This fall saw a huge buzz about social media efforts surrounding TV show premieres, from social games to Character Chatter to Tweet Week. How can networks measure the success of their social media strategy for each show? And what does social media success mean for more traditional television (Nielsen) ratings? Turns out answers to both questions are popping up rapidly.
SocialGuide is a platform that tracks social media activity and engagement for television, and can rate which show is the ‘winner’ of the fall premieres. According to Mashable, SocialGuide tracked Facebook comments, tweets, overall followers and other stats on 12 of the most anticipated Fall TV premieres (including The X Factor, New Girl, Pan Am, Charlie’s Angels and The Playboy Club.)
- The X Factor easily took the lead, with more than 50,000 unique viewers and more than 100,000 comments across all social networks (although according to Mashable, the X Factor had a “huge promotional push, longer run time and inherently more social format” than the two shows below)
- New Girl came in second with 24,634 uniques and 31,553 comments
- Pan Am was third with 11,645 unique viewers and 17,535 comments
- The number of comments-per-follower for all 12 shows was relatively consistent, with 1.22 comments being the lowest (2 Broke Girls) and 2.09 being the highest (The X Factor)
The actual primetime ratings told a different story. Leading social TV series The X Factor’s Wednesday and Thursday premieres ranked 19th and 20th in Nielsen’s TV ratings. Second and third place social TV stars New Girl and Pan Am did not even make the top 25 in Nielsen’s ratings. The show with the lowest number of social comments – 2 Broke Girls – came in a pretty decent fourth among most-watched new shows.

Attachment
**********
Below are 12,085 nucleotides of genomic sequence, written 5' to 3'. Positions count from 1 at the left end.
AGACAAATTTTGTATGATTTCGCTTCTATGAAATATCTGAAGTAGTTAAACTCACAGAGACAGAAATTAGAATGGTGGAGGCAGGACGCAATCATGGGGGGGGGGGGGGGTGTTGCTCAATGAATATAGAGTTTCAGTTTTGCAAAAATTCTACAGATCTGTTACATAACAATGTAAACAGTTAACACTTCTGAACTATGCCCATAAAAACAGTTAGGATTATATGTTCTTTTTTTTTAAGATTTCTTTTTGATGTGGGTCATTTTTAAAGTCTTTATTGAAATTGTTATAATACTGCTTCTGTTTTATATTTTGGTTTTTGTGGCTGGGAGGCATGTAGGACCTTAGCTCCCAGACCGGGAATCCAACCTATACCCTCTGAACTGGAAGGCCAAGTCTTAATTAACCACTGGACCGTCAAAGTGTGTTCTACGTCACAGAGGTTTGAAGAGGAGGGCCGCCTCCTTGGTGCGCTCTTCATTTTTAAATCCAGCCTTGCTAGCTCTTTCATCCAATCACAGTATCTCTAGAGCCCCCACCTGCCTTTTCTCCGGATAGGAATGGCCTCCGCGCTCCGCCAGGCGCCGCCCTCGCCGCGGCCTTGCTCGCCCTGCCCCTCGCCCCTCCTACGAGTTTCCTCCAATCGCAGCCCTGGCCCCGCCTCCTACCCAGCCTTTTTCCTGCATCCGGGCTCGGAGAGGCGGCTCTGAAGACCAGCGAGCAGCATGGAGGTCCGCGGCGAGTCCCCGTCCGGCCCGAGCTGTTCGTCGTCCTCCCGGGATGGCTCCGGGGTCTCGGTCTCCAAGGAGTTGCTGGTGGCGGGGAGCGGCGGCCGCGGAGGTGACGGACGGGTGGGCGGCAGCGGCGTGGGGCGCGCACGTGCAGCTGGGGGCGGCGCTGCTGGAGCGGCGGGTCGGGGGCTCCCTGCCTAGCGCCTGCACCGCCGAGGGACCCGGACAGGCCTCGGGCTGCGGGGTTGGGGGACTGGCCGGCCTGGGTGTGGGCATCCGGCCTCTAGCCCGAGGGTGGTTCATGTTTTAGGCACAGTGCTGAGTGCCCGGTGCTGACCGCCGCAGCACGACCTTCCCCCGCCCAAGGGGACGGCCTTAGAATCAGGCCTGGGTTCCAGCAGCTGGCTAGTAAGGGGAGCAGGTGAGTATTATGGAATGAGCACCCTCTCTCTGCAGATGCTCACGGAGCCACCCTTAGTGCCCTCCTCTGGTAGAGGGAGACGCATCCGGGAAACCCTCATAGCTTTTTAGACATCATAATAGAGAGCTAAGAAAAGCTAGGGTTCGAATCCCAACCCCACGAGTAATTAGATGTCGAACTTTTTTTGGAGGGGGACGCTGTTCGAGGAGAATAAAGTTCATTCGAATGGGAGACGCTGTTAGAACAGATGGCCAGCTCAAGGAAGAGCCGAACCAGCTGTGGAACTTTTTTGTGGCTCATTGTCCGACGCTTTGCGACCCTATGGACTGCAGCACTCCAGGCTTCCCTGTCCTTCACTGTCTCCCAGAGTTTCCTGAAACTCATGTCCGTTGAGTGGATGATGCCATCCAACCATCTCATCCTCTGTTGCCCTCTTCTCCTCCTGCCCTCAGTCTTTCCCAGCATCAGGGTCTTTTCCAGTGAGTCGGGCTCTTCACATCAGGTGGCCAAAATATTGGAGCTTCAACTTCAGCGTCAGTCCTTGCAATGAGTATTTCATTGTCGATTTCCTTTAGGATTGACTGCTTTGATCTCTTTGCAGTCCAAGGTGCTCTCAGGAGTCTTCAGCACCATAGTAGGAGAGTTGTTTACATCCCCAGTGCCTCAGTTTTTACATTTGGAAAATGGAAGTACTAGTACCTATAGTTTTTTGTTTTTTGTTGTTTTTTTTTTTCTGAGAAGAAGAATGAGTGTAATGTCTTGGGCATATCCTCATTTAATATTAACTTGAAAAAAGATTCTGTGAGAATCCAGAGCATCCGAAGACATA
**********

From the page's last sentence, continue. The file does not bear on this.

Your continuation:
Is there a formula to compare social media success with actual television ratings? A recent study by NM Incite and Nielsen found that a correlation between social buzz and TV ratings does exist, though it varies throughout the course of the season and with different demographics. The strongest correlations were found with younger demographics, viewers ages 12-17 and 18-34.
The results for viewers ages 18-34:
- social media buzz most closely aligned with TV ratings in the weeks just before a show premieres – generally a 9% increase in buzz correlated to a 1% increase in ratings
- as the show’s season went on, the correlation weakened – a 14% buzz increase correlated with a 1% increase in ratings at both the mid-season mark and just before the show’s finale
- reality shows (competition and non-competition), dramas and comedies saw the biggest social-to-ratings impact with women in this age group
- men in this demographic showed the strongest correlations with competition reality programs and dramas
For older viewers, the timing of social media influence was opposite. Social media buzz had a greater impact on ratings toward the end of the season, rather than at the beginning or middle. Also, a slightly stronger correlation was found for women over men, through all age groups.
We second Mashable’s request to “see specific gains for specific shows — or specific losses.” And follow-up is required to see which shows (if any) see a deeper correlation between social buzz and Nielsen ratings as the season continues. For Pan-Am, a successful launch has already begun a rapid descent, despite tons of social media outreach.
Is social TV here to stay, and will it start to have a greater effect on traditional television rankings?